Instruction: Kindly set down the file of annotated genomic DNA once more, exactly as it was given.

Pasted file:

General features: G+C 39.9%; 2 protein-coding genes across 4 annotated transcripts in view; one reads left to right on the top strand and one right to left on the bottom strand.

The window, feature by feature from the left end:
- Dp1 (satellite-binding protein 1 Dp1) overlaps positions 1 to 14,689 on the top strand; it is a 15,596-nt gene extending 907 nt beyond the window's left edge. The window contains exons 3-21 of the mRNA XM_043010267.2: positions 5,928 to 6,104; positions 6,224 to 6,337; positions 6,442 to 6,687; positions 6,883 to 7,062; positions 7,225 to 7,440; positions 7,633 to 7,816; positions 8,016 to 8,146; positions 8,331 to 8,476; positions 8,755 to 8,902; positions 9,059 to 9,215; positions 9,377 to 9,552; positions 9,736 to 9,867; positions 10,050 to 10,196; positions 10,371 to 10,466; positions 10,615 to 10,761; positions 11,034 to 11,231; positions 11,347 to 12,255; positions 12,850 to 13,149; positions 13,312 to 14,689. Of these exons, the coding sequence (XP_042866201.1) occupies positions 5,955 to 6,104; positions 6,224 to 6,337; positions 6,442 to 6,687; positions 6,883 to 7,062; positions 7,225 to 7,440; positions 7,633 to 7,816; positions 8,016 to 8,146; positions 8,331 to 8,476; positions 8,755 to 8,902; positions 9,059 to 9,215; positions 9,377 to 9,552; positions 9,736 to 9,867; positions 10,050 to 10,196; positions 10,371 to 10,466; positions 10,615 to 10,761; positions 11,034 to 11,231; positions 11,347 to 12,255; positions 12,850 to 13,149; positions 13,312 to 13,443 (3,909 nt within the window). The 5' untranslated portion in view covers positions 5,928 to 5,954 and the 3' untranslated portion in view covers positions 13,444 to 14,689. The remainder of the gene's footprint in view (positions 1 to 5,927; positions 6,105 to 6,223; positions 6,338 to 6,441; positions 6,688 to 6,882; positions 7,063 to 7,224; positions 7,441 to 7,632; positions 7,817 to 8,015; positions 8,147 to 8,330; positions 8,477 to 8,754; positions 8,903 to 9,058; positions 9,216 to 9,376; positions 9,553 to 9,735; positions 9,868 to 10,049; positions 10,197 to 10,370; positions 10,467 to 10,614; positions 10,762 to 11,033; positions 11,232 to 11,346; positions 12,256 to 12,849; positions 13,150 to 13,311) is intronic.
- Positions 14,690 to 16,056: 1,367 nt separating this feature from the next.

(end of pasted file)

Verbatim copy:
General features: G+C 39.9%; 2 protein-coding genes across 4 annotated transcripts in view; one reads left to right on the top strand and one right to left on the bottom strand.

The window, feature by feature from the left end:
- Dp1 (satellite-binding protein 1 Dp1) overlaps positions 1 to 14,689 on the top strand; it is a 15,596-nt gene extending 907 nt beyond the window's left edge. The window contains exons 3-21 of the mRNA XM_043010267.2: positions 5,928 to 6,104; positions 6,224 to 6,337; positions 6,442 to 6,687; positions 6,883 to 7,062; positions 7,225 to 7,440; positions 7,633 to 7,816; positions 8,016 to 8,146; positions 8,331 to 8,476; positions 8,755 to 8,902; positions 9,059 to 9,215; positions 9,377 to 9,552; positions 9,736 to 9,867; positions 10,050 to 10,196; positions 10,371 to 10,466; positions 10,615 to 10,761; positions 11,034 to 11,231; positions 11,347 to 12,255; positions 12,850 to 13,149; positions 13,312 to 14,689. Of these exons, the coding sequence (XP_042866201.1) occupies positions 5,955 to 6,104; positions 6,224 to 6,337; positions 6,442 to 6,687; positions 6,883 to 7,062; positions 7,225 to 7,440; positions 7,633 to 7,816; positions 8,016 to 8,146; positions 8,331 to 8,476; positions 8,755 to 8,902; positions 9,059 to 9,215; positions 9,377 to 9,552; positions 9,736 to 9,867; positions 10,050 to 10,196; positions 10,371 to 10,466; positions 10,615 to 10,761; positions 11,034 to 11,231; positions 11,347 to 12,255; positions 12,850 to 13,149; positions 13,312 to 13,443 (3,909 nt within the window). The 5' untranslated portion in view covers positions 5,928 to 5,954 and the 3' untranslated portion in view covers positions 13,444 to 14,689. The remainder of the gene's footprint in view (positions 1 to 5,927; positions 6,105 to 6,223; positions 6,338 to 6,441; positions 6,688 to 6,882; positions 7,063 to 7,224; positions 7,441 to 7,632; positions 7,817 to 8,015; positions 8,147 to 8,330; positions 8,477 to 8,754; positions 8,903 to 9,058; positions 9,216 to 9,376; positions 9,553 to 9,735; positions 9,868 to 10,049; positions 10,197 to 10,370; positions 10,467 to 10,614; positions 10,762 to 11,033; positions 11,232 to 11,346; positions 12,256 to 12,849; positions 13,150 to 13,311) is intronic.
- Positions 14,690 to 16,056: 1,367 nt separating this feature from the next.